How data analytics can shape the healthcare sector
Technology / 15 February 2019, 9:30pm / Gabriella Steyn
CAPE TOWN – Data specialist company, PBT believes that data analytics can shape the healthcare industry, this comes after President Cyril Ramaphosa, during the 2019 State of the Nation Address (SONA) said that the health sector of South Africa is seen to be in ‘crisis state’.
Yolanda Smit, Regional Director (Gauteng) from PBT Group said in an interview response to Business Report: "The South African healthcare sector is rapidly moving towards an environment where platforms are becoming less proprietary and more integrated, as technology evolves. PBT Group provides specialised services, partnering with players in this sector to develop platforms that enable the management and analysis of data within the healthcare sector.
"Data and Analytics focused solutions, as an example, can be used to integrate information from many databases enabling healthcare providers to generate insights on demand that empowers them to ultimately provide improved patient care."
Smit states that one typical business problem in the administration of health-care provision lies in optimising nursing-staff rosters.
"To ensure sufficient coverage of nurse to patient ratio through forecasting and prediction of bed occupancy demand and through patient interaction, the value of Data and Analytics solutions lies in the ability to access patient personal information as quickly as possible, but also to collect diagnostic inputs, process and interpret it as fast as possible and generate a suitable and effective personalised care-plan," said Smit.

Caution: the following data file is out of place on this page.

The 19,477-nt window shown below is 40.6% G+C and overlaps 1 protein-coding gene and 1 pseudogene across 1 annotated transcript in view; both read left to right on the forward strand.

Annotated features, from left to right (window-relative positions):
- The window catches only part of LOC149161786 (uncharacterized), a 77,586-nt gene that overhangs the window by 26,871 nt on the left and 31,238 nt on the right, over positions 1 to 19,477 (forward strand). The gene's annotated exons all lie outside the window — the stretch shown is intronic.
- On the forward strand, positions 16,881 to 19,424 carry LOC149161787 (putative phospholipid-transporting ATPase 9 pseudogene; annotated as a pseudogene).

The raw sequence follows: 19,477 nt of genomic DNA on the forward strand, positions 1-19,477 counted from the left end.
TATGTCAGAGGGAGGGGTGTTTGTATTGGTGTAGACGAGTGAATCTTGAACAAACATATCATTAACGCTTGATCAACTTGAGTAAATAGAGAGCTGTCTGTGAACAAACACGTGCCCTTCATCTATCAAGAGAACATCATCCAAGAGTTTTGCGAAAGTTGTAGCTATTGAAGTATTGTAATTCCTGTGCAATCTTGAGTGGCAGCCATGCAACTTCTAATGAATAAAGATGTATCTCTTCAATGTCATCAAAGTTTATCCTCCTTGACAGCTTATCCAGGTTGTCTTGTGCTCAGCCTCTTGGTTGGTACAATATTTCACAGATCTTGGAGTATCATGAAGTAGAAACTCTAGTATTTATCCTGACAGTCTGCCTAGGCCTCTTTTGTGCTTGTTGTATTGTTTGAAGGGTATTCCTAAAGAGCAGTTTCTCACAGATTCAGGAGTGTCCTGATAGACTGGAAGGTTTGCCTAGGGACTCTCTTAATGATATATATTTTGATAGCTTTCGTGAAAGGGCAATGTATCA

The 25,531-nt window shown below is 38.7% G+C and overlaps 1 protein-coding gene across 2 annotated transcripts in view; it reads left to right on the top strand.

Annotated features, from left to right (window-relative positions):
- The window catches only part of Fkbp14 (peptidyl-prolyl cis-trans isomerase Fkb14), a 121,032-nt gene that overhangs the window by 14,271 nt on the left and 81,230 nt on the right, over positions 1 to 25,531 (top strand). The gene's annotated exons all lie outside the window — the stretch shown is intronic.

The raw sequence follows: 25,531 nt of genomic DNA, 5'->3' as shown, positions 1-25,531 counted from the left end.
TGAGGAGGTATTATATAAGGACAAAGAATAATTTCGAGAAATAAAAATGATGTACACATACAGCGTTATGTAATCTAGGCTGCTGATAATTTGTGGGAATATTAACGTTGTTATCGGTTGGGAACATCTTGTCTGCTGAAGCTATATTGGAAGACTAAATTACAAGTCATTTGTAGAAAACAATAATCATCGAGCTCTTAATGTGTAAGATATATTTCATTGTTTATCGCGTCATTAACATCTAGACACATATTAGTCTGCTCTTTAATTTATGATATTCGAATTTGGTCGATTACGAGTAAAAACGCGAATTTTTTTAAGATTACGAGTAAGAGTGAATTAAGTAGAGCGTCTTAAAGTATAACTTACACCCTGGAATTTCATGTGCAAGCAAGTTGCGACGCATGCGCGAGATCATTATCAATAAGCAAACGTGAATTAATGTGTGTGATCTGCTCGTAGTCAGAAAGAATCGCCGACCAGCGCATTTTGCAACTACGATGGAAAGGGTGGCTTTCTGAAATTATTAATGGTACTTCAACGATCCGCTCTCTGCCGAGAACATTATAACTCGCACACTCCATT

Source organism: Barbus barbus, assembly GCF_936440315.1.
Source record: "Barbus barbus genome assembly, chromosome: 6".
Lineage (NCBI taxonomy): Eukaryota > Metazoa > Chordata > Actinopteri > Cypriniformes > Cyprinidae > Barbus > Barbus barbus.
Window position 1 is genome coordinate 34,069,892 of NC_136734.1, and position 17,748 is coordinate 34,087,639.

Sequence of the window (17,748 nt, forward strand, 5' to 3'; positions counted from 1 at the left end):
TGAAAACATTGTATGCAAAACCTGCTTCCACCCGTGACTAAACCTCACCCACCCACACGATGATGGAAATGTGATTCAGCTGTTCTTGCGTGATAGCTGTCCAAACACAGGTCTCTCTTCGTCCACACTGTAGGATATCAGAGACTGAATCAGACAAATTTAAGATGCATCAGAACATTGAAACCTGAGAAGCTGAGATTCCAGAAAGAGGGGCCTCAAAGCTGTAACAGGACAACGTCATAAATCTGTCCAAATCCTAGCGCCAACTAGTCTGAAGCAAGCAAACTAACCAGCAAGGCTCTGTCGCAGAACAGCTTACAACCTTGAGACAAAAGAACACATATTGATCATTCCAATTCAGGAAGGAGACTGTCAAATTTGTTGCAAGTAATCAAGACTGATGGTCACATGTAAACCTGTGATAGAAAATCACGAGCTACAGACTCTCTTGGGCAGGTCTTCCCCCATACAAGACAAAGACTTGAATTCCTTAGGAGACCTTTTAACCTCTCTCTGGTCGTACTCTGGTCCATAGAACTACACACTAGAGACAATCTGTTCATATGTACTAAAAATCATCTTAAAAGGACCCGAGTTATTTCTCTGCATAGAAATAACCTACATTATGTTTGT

According to Smit, data related solutions and analytics are fundamental to modern healthcare facilities of the future, as the capabilities provided inevitably result in a more efficient, reliable, and effective treatment environments and of course, giving the right people access to the right information at the right time, aids patient care.
Smit believes that one of the biggest challenges with the way that service providers are currently handling the information of customers are linked to the handling of data is the traditional manner in which data within the healthcare sector is being captured.
"Traditional methods of capturing patient data simply cannot survive today. Just consider the time it takes for patients to complete forms, administrative staff to accurately capture the information, and the data to filter through the system. Even worse, if someone goes to a different hospital group, the process needs to start from the beginning," said Smit.
Smit told Business Report that the importance of integrated data systems mean that healthcare institutions will be able to access patient data quicker and more efficiently.
"Currently, patients are required to open files in every healthcare facility they attend on their first visit, where they need to share their medical history and other personal information regardless of their medical state. Should there be a centralised and integrated system in place, imagine the queues that could be cut and the turnaround time from arrival through diagnosis to treatment that could be significantly shortened. The efficiency that would be seen could lead to a great deal of customer satisfaction, shorter consultancy periods, less waiting time and, faster treatment response leading to lower mortality rates" said Smit.
"IBM’s super-computer, Watson, has already shown some success in how Artificial Intelligence (AI) can assist in the diagnosis of cancer, but Artificial Intelligence depends on access to information," said Smit.
In terms of job creation, Smit states one of the biggest misconceptions that exists is that, with the introduction of more efficient systems through technology, there will be less jobs for people.
"While technology evolutions like AI and other technologies will see systems become more automated and improved, Human Intelligence (HI) still plays a significant role in driving the success of these technologies. The demand for skills in the health sector should incorporate the need for information workers, people with the IT capabilities to develop these Data and Analytics platforms within healthcare provider organisations, but also across it. However, capital investment in creating these jobs are constrained and furthermore, the skills to fill these jobs, once created, are scarce," said Smit.